SF Giants top prospects: No. 31 — RHP Jose Marte
Highest Level: High-A (San Jose)
Acquired: IFA (2015)
Future-Value Grade: 35+
Jose Marte has followed Melvin Adon’s prospect path for some time. Like Adon, Marte was a late-blooming prospect that builds his repertoire around an electric fastball. However, control and consistency ultimately forced Adon to the bullpen and Marte remains likely headed toward that path.
His fastball has good movement and has touched 98 mph. At its best, Marte’s heater sits between 94 and 96 mph. His delivery produces very good extension that plays his velocity up even more. All together, Marte’s fastball has the ability to be a plus or plus-plus pitch. He’s struggled to maintain consistent velocity though, and he’s sat in the 88-94 mph range quite often.
If he can more consistently tap into the peak of his fastball, his changeup and slider have enough to play as a starter. His changeup has flashed as an above-average pitch but has a long way to go. More realistically, his change projects as a 50-grade pitch and his slider should be a usable big-league offering, but not necessarily much more than that.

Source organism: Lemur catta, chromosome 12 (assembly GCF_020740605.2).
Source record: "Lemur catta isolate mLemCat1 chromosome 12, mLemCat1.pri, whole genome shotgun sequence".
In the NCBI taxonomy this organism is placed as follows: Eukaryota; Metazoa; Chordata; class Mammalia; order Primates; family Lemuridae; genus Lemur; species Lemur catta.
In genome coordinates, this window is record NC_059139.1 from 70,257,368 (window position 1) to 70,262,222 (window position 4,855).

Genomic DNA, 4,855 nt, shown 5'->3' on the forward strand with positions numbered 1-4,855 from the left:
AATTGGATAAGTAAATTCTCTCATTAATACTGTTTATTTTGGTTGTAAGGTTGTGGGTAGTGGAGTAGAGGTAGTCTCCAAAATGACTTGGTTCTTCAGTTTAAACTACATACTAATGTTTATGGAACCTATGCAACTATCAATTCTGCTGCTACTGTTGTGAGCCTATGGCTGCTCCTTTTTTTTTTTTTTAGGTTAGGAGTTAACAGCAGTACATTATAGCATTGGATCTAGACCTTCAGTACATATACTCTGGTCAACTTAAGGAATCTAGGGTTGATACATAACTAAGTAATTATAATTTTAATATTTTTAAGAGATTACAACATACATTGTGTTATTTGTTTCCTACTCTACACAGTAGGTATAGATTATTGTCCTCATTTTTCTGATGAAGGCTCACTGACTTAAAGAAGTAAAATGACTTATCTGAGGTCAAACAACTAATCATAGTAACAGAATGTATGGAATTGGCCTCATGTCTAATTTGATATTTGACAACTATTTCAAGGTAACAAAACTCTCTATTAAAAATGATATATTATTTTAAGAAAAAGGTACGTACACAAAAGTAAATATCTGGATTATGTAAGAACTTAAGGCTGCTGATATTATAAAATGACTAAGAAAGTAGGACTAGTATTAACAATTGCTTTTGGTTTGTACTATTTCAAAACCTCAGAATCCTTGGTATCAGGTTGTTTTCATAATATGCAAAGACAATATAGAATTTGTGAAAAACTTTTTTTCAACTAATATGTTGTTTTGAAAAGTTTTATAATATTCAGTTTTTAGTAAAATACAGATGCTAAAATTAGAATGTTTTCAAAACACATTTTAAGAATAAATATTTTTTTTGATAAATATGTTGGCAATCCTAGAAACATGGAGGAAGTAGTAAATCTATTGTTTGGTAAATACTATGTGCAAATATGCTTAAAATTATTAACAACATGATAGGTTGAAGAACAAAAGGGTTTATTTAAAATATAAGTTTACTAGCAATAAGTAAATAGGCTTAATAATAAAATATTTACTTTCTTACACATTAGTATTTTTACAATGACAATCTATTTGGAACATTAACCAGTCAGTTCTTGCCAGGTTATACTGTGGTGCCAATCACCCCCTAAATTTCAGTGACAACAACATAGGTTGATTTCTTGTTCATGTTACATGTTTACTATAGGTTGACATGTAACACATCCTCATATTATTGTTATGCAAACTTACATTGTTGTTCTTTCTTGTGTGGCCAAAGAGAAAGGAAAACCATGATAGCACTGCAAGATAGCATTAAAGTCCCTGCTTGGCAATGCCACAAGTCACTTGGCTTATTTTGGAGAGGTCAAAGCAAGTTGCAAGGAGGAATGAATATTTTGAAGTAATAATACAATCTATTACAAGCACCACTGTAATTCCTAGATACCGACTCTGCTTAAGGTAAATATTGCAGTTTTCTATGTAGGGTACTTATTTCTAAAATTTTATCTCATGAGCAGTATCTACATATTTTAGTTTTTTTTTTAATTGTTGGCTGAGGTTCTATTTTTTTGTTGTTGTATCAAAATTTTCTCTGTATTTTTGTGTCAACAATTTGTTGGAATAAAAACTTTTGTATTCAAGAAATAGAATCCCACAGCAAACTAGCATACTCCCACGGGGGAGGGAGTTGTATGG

The early portion of his 2019 season was interrupted by an injury. When he returned in June, it looked like he had made some progress. In his first seven starts at San Jose, had a high ERA, but was victim to a lot of batted-ball luck and a low strand rate while posting encouraging peripherals (11.9 K/9 and 3.9 BB/9). However, perhaps over conscious about avoiding contact, his walks began to spike and his season seemed to derail from there.
Marte was unable to work deep into games (74 innings across 18 appearances) and struggled to limit damage (5.59 ERA). He recorded punchouts at the highest rate of his career (9.7 K/9) but saw his walks move in the wrong direction as well (5.4 BB/9).
Heading into 2020, this minor league season was probably Marte’s last chance to show he could be effective as a starter. If not, he would have followed Adon by moving to the bullpen. His stuff still profiles in the back of a bullpen if he can wrangle his control. Already 24 years old, the chances of Marte reaching his ceiling remain remote. But in that best-case scenario, Marte has a potential three-pitch mix worthy of a mid-rotation spot.
Assuming minor league baseball returns in 2021, it will be interesting to see how the team approaches Marte’s role.